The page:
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The Weird Aryan History Series

Lesson #45: First To Fly, First To Die (1785)

Francois Pilatre de Rozier (baptized 30 March 1754 in Metz, died 15 June 1785 in Wimereux/Pas-de-Calais) was a French chemistry and physics teacher, and one of the first pioneers of aviation. He was one of the first two men ever to leave the earth in a flying machine, and he was the first man to be killed in an aviation accident.

The son of an innkeeper, De Rozier botanized in the company of the Duc de la Rochefoucauld, in the democratic companionship that early science fostered. His interests in the chemistry of drugs had been awakened in the military hospital of Metz, an important garrison town on the border of France. He made his way to Paris, then taught physics and chemistry at Reims, which brought him to the attention of the king's brother, Monsieur, the Comte d'Artois, who put him in charge of his cabinet of natural history and made him a valet de chambre to Madame, which brought him his ennobled name, Pilatre de Rozier. Soon, however, he opened his own museum in the Marais quarter of Paris, researched the new field of gases and invented a respirator.

In 1782 Joseph Michel Montgolfier and Jacques Etienne Montgolfier, two brothers from Annonay, France, constructed an air balloon that was lifted by lighting a cauldron of paper beneath it, and therefore heating and rarifying the air it contained. They had conceived this idea in one of those strange creative flashes that seem to pepper the history of the White race. By watching a small paper bag which had fallen into the fire fill with hot air, rise, and float in the air over the flames, the Montgolfiers had suddenly wondered if such a bag could be made large enough to carry a human being into the sky. Amazingly, in all the thousands of years man had been using fire as an essential tool, no one else had ever realized that smoke and heat go UP and that this might be a powerful enough force to take a man up as well. One supposed that certain ideas simply have their time.

On 4th June, 1783, this hot air balloon reached a height of about 6,560 feet (2,000 meters) flying as a captive balloon, i.e. tethered to a long cable so the Montgolfiers could bring it back down. It carried aloft a rooster, a dog, and a cat, in separate wicker baskets, rather like the first space shots carried dogs and monkeys. De Rozier was present. That September the Montgolfiers sent aloft from the front courtyard of Versailles, the first un-tethered balloon, containing a sheep, a cockerel and a duck, who made a flight of several miles before coming safely to earth.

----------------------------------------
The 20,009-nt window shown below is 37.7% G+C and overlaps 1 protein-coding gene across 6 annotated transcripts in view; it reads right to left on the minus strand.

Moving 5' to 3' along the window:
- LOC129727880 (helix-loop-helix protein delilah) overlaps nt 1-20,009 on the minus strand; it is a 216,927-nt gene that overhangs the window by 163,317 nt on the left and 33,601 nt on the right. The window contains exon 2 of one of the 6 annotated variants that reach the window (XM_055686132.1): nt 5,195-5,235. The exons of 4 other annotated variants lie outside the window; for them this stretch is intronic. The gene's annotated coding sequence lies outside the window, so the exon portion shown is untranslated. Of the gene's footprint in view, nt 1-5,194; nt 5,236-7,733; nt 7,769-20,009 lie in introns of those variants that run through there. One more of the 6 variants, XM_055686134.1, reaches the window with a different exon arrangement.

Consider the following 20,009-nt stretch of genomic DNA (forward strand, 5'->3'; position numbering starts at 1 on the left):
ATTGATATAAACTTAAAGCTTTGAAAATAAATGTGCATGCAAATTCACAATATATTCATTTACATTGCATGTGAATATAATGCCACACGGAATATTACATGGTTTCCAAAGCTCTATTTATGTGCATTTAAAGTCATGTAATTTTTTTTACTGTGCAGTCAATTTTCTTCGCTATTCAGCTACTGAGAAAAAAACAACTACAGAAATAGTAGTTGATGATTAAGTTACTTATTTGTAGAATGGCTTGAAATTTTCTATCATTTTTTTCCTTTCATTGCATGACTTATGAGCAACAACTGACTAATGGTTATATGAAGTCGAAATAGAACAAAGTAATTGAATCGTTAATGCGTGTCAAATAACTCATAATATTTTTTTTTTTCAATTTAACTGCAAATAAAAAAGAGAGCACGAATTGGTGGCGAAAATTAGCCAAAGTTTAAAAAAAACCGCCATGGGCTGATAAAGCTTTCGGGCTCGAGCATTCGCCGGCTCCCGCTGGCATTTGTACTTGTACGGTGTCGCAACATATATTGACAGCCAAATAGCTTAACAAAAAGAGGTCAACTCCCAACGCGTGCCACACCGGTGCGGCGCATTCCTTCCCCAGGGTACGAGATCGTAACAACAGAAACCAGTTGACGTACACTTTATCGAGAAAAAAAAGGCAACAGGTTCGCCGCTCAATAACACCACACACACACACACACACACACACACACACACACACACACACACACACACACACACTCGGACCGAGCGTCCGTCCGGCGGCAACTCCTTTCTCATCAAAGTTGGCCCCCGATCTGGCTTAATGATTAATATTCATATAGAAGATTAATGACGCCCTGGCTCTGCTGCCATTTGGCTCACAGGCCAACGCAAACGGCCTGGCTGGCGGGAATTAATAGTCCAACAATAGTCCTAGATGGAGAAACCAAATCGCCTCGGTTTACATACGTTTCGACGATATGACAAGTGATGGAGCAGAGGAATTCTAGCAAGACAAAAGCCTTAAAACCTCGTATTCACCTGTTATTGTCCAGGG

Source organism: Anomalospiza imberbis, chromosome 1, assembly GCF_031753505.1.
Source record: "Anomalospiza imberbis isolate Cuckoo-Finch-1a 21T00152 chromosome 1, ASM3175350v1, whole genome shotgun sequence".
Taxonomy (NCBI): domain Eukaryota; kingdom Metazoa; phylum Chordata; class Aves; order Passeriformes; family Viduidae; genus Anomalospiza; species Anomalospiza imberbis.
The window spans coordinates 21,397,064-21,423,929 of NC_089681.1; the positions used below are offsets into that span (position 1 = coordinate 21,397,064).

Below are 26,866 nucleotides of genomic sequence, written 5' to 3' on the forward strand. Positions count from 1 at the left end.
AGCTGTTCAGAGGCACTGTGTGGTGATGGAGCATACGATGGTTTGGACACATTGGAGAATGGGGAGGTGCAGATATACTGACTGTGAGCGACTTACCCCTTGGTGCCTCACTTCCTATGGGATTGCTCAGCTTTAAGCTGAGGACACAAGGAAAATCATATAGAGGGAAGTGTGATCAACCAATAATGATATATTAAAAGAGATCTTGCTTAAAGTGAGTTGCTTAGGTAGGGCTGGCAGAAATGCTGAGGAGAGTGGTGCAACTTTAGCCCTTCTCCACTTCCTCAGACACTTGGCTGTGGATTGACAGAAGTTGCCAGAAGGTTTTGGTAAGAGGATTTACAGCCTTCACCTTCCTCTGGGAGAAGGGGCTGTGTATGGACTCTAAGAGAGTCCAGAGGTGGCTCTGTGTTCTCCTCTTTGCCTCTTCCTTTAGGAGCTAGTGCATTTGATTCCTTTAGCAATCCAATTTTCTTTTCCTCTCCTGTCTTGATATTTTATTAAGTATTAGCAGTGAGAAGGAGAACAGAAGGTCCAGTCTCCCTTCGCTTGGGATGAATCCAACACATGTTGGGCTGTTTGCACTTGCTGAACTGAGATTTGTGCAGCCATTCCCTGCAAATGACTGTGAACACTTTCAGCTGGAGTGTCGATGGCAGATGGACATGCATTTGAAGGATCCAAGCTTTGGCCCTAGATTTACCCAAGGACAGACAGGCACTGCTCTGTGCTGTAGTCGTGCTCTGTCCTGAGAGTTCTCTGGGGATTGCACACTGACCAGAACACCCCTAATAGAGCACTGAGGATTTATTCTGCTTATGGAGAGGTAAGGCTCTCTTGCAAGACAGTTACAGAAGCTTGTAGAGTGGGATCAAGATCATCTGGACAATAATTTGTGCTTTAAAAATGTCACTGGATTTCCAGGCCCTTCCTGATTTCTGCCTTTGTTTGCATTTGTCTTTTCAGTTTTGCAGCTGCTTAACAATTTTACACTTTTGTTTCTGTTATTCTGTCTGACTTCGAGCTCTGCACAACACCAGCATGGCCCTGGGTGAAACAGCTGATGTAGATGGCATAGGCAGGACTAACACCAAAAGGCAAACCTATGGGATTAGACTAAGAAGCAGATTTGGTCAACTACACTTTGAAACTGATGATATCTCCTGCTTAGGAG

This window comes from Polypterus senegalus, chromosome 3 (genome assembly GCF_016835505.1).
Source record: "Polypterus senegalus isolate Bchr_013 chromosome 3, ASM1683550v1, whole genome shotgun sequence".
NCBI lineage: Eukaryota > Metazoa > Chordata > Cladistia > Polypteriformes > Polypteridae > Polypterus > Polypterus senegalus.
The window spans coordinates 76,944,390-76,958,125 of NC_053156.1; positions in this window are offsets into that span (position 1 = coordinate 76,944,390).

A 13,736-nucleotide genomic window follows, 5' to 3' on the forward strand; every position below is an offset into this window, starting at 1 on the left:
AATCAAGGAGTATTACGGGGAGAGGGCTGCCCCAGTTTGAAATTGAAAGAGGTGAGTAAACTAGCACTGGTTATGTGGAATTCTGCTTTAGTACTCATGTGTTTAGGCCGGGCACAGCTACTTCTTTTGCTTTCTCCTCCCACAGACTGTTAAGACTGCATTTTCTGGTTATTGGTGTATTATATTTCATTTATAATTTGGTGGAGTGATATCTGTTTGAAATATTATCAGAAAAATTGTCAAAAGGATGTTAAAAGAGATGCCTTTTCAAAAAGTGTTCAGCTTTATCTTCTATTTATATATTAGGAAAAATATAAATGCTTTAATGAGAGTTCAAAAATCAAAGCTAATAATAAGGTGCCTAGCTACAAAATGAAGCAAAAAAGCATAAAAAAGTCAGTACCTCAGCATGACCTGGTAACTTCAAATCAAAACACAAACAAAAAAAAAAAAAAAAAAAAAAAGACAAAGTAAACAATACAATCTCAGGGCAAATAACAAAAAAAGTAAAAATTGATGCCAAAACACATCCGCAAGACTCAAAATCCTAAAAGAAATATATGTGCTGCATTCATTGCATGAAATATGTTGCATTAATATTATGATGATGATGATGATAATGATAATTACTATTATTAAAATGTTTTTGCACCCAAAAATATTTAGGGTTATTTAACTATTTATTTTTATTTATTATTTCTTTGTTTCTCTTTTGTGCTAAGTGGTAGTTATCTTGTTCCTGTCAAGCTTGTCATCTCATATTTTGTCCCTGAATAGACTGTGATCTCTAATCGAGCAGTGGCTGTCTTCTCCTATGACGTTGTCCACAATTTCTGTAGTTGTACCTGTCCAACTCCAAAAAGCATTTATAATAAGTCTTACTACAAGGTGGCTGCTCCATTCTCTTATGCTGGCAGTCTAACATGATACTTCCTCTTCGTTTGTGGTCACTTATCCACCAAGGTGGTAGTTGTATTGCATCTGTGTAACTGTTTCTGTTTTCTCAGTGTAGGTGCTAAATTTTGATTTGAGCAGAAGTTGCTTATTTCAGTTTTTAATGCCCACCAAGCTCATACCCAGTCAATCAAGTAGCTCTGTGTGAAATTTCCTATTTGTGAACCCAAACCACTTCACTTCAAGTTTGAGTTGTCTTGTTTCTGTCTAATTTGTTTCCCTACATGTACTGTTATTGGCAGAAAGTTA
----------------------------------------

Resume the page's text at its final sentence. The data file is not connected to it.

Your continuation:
It was proposed that a gondola be built under the balloon to carry a man, and there arose some debate as to who should be the first human being carried into the air by a manmade device. Many scientists of the day thought that the air even a few thousand feet up was too thin to sustain life or else was poisonous. King Louis XVI proposed sending a condemned criminal aloft, with the promise of pardon if he survived.

However, Pilatre de Rozier stepped forward and objected, saying that the honor of being the first man to fly should not be given to a criminal. De Rozier and the Marquis d'Arlandes became the first people to take part in a manned balloon flight. On 21 November 1783 the two of them made the first manned free flight in history. During the 25-minute flight using a Montgolfier hot air balloon heated by burning straw and coal, they traveled 12 kilometers from the chateau of La Muette to the Butte aux Cailles in the outskirts of Paris, attaining an altitude of 3,000 feet. On flying over the river Seine, they became the first to notice something that all pilots would later be taught—that there is a downdraft over water.

They both became very famous and were received at court. Benjamin Franklin observed their flight, and on being asked "But what good is it?" replied, "What good is a new-born baby?"

One obvious problem with the Montgolfier design was that these balloons were almost impossible to control, not only impossible to steer, but to control the ascent and descent. Professor Charles of the Paris Academy of Sciences made a successful hydrogen balloon, which he sent up unmanned and which was slashed to pieces by peasants with pitchforks and reaping hooks when it landed in a field. (They thought it was the Devil.) Hydrogen did not require the constant feeding of wood or other flammables into the burner.

Pilatre de Rozier now decided to make his own balloon that contained both hot air and hydrogen. He placed a hydrogen balloon on top, which provided a steady lift, and a hot air balloon on the bottom, which could be heated and cooled by placing faggots of tarred, burning straw in a brazier and thus provide some control over the up-and-down capabilities of the aircraft. This actually wasn't a bad idea, except for the fact that hydrogen is highly explosive.

On 15th June, 1785, Rozier and a friend, Pierre Romain, decided to fly from Boulogne to England. At an altitude of about 2,950 feet (900 m) the hydrogen, expanded by the hot air, exploded and the two men were fell to their death. Their horrified friends ran to the gondola; de Rozier was still barely alive and managed to gasp out a prayer as a priest recited the last rites before he expired. They were the first men to lose their lives in a manned flight.

The modern hybrid gas and hot air balloon is named the Rozier balloon after his pioneering design.